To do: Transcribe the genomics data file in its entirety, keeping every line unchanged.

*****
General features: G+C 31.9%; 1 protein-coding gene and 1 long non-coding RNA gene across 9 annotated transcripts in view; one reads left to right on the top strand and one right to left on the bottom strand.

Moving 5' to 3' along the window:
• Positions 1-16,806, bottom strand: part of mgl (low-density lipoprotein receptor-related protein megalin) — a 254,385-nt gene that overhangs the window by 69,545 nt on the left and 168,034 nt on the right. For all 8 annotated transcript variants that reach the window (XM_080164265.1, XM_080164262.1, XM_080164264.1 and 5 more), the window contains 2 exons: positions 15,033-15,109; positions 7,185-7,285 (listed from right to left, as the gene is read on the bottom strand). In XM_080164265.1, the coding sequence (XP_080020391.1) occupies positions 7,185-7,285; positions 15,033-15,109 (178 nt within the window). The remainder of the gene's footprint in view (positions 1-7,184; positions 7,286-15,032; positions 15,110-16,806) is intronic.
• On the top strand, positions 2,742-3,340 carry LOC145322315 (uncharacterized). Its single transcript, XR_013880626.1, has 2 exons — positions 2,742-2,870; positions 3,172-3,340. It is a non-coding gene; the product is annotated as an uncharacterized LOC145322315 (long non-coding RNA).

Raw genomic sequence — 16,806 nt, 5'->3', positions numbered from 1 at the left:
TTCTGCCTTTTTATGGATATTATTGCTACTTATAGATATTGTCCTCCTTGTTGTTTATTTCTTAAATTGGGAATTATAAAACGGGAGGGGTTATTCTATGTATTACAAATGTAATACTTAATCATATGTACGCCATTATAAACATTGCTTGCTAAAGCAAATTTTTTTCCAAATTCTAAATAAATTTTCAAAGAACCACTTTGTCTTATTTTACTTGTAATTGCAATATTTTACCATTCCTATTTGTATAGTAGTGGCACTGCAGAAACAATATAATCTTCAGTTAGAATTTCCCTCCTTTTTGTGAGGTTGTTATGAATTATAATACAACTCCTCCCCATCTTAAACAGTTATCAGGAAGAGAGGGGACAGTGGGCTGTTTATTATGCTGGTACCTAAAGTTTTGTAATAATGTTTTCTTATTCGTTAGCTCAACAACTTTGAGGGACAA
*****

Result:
General features: G+C 31.9%; 1 protein-coding gene and 1 long non-coding RNA gene across 9 annotated transcripts in view; one reads left to right on the top strand and one right to left on the bottom strand.

Moving 5' to 3' along the window:
• Positions 1-16,806, bottom strand: part of mgl (low-density lipoprotein receptor-related protein megalin) — a 254,385-nt gene that overhangs the window by 69,545 nt on the left and 168,034 nt on the right. For all 8 annotated transcript variants that reach the window (XM_080164265.1, XM_080164262.1, XM_080164264.1 and 5 more), the window contains 2 exons: positions 15,033-15,109; positions 7,185-7,285 (listed from right to left, as the gene is read on the bottom strand). In XM_080164265.1, the coding sequence (XP_080020391.1) occupies positions 7,185-7,285; positions 15,033-15,109 (178 nt within the window). The remainder of the gene's footprint in view (positions 1-7,184; positions 7,286-15,032; positions 15,110-16,806) is intronic.
• On the top strand, positions 2,742-3,340 carry LOC145322315 (uncharacterized). Its single transcript, XR_013880626.1, has 2 exons — positions 2,742-2,870; positions 3,172-3,340. It is a non-coding gene; the product is annotated as an uncharacterized LOC145322315 (long non-coding RNA).

Raw genomic sequence — 16,806 nt, 5'->3', positions numbered from 1 at the left:
TTCTGCCTTTTTATGGATATTATTGCTACTTATAGATATTGTCCTCCTTGTTGTTTATTTCTTAAATTGGGAATTATAAAACGGGAGGGGTTATTCTATGTATTACAAATGTAATACTTAATCATATGTACGCCATTATAAACATTGCTTGCTAAAGCAAATTTTTTTCCAAATTCTAAATAAATTTTCAAAGAACCACTTTGTCTTATTTTACTTGTAATTGCAATATTTTACCATTCCTATTTGTATAGTAGTGGCACTGCAGAAACAATATAATCTTCAGTTAGAATTTCCCTCCTTTTTGTGAGGTTGTTATGAATTATAATACAACTCCTCCCCATCTTAAACAGTTATCAGGAAGAGAGGGGACAGTGGGCTGTTTATTATGCTGGTACCTAAAGTTTTGTAATAATGTTTTCTTATTCGTTAGCTCAACAACTTTGAGGGACAA